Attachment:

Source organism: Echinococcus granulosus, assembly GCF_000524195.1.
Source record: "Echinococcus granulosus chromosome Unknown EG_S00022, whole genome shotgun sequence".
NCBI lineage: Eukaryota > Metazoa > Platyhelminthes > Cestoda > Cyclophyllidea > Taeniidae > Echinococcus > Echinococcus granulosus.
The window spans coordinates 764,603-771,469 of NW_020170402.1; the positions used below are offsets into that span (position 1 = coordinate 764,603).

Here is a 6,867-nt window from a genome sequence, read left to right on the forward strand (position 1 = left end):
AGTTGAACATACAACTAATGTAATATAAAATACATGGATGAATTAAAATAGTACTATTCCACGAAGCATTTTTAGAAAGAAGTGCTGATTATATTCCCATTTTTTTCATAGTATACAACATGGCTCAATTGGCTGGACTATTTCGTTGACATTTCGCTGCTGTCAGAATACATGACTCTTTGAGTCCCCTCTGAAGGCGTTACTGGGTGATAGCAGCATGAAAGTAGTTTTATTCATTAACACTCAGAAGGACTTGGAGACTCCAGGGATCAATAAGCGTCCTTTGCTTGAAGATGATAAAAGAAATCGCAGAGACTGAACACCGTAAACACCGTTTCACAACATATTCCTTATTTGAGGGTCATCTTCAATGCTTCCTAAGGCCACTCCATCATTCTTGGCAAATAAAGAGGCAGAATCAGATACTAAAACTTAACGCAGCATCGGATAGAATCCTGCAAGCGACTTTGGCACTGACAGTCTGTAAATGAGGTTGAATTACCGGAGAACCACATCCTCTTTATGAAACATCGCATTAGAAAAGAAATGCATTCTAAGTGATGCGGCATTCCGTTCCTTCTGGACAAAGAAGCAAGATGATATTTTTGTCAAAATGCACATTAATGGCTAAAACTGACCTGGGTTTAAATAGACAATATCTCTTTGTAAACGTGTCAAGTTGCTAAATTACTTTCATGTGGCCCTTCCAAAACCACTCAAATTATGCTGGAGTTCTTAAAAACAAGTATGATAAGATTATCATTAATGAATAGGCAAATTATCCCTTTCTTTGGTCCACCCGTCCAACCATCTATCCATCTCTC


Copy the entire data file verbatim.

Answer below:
Source organism: Echinococcus granulosus, assembly GCF_000524195.1.
Source record: "Echinococcus granulosus chromosome Unknown EG_S00022, whole genome shotgun sequence".
NCBI lineage: Eukaryota > Metazoa > Platyhelminthes > Cestoda > Cyclophyllidea > Taeniidae > Echinococcus > Echinococcus granulosus.
The window spans coordinates 764,603-771,469 of NW_020170402.1; the positions used below are offsets into that span (position 1 = coordinate 764,603).

Here is a 6,867-nt window from a genome sequence, read left to right on the forward strand (position 1 = left end):
AGTTGAACATACAACTAATGTAATATAAAATACATGGATGAATTAAAATAGTACTATTCCACGAAGCATTTTTAGAAAGAAGTGCTGATTATATTCCCATTTTTTTCATAGTATACAACATGGCTCAATTGGCTGGACTATTTCGTTGACATTTCGCTGCTGTCAGAATACATGACTCTTTGAGTCCCCTCTGAAGGCGTTACTGGGTGATAGCAGCATGAAAGTAGTTTTATTCATTAACACTCAGAAGGACTTGGAGACTCCAGGGATCAATAAGCGTCCTTTGCTTGAAGATGATAAAAGAAATCGCAGAGACTGAACACCGTAAACACCGTTTCACAACATATTCCTTATTTGAGGGTCATCTTCAATGCTTCCTAAGGCCACTCCATCATTCTTGGCAAATAAAGAGGCAGAATCAGATACTAAAACTTAACGCAGCATCGGATAGAATCCTGCAAGCGACTTTGGCACTGACAGTCTGTAAATGAGGTTGAATTACCGGAGAACCACATCCTCTTTATGAAACATCGCATTAGAAAAGAAATGCATTCTAAGTGATGCGGCATTCCGTTCCTTCTGGACAAAGAAGCAAGATGATATTTTTGTCAAAATGCACATTAATGGCTAAAACTGACCTGGGTTTAAATAGACAATATCTCTTTGTAAACGTGTCAAGTTGCTAAATTACTTTCATGTGGCCCTTCCAAAACCACTCAAATTATGCTGGAGTTCTTAAAAACAAGTATGATAAGATTATCATTAATGAATAGGCAAATTATCCCTTTCTTTGGTCCACCCGTCCAACCATCTATCCATCTCTC